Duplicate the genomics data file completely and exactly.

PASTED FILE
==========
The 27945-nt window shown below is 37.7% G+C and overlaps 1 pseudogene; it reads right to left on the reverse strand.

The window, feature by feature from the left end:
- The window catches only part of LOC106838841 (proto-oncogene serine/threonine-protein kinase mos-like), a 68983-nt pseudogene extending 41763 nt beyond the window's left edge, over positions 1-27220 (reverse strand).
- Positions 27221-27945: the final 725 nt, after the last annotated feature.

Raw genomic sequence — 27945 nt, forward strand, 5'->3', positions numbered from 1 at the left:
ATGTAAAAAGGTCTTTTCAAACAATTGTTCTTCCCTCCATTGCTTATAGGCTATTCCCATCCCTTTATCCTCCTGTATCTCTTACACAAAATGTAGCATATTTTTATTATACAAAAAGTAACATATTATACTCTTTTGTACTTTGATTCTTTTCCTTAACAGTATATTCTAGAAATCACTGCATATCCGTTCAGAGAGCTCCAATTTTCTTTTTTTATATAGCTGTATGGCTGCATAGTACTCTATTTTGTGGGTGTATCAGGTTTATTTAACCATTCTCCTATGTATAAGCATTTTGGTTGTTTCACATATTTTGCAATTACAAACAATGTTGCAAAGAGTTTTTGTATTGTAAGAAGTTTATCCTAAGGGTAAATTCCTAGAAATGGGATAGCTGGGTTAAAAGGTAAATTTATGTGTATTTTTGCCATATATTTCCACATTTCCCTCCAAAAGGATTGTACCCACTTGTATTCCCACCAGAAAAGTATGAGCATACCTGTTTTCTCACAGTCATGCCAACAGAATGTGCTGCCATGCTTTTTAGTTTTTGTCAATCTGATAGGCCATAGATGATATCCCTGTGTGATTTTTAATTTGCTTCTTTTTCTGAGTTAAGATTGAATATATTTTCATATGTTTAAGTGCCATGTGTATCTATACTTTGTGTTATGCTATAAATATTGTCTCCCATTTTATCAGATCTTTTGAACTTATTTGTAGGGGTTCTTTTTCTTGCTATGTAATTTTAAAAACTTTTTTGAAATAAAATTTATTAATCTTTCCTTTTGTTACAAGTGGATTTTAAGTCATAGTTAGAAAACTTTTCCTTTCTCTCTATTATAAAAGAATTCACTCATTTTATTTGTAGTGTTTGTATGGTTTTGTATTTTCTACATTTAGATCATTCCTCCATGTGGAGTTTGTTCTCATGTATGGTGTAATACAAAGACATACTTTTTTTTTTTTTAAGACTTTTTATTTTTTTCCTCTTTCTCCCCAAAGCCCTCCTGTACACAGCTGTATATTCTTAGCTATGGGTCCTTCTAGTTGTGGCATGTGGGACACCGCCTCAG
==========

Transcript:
The 27945-nt window shown below is 37.7% G+C and overlaps 1 pseudogene; it reads right to left on the reverse strand.

The window, feature by feature from the left end:
- The window catches only part of LOC106838841 (proto-oncogene serine/threonine-protein kinase mos-like), a 68983-nt pseudogene extending 41763 nt beyond the window's left edge, over positions 1-27220 (reverse strand).
- Positions 27221-27945: the final 725 nt, after the last annotated feature.

Raw genomic sequence — 27945 nt, forward strand, 5'->3', positions numbered from 1 at the left:
ATGTAAAAAGGTCTTTTCAAACAATTGTTCTTCCCTCCATTGCTTATAGGCTATTCCCATCCCTTTATCCTCCTGTATCTCTTACACAAAATGTAGCATATTTTTATTATACAAAAAGTAACATATTATACTCTTTTGTACTTTGATTCTTTTCCTTAACAGTATATTCTAGAAATCACTGCATATCCGTTCAGAGAGCTCCAATTTTCTTTTTTTATATAGCTGTATGGCTGCATAGTACTCTATTTTGTGGGTGTATCAGGTTTATTTAACCATTCTCCTATGTATAAGCATTTTGGTTGTTTCACATATTTTGCAATTACAAACAATGTTGCAAAGAGTTTTTGTATTGTAAGAAGTTTATCCTAAGGGTAAATTCCTAGAAATGGGATAGCTGGGTTAAAAGGTAAATTTATGTGTATTTTTGCCATATATTTCCACATTTCCCTCCAAAAGGATTGTACCCACTTGTATTCCCACCAGAAAAGTATGAGCATACCTGTTTTCTCACAGTCATGCCAACAGAATGTGCTGCCATGCTTTTTAGTTTTTGTCAATCTGATAGGCCATAGATGATATCCCTGTGTGATTTTTAATTTGCTTCTTTTTCTGAGTTAAGATTGAATATATTTTCATATGTTTAAGTGCCATGTGTATCTATACTTTGTGTTATGCTATAAATATTGTCTCCCATTTTATCAGATCTTTTGAACTTATTTGTAGGGGTTCTTTTTCTTGCTATGTAATTTTAAAAACTTTTTTGAAATAAAATTTATTAATCTTTCCTTTTGTTACAAGTGGATTTTAAGTCATAGTTAGAAAACTTTTCCTTTCTCTCTATTATAAAAGAATTCACTCATTTTATTTGTAGTGTTTGTATGGTTTTGTATTTTCTACATTTAGATCATTCCTCCATGTGGAGTTTGTTCTCATGTATGGTGTAATACAAAGACATACTTTTTTTTTTTTTAAGACTTTTTATTTTTTTCCTCTTTCTCCCCAAAGCCCTCCTGTACACAGCTGTATATTCTTAGCTATGGGTCCTTCTAGTTGTGGCATGTGGGACACCGCCTCAG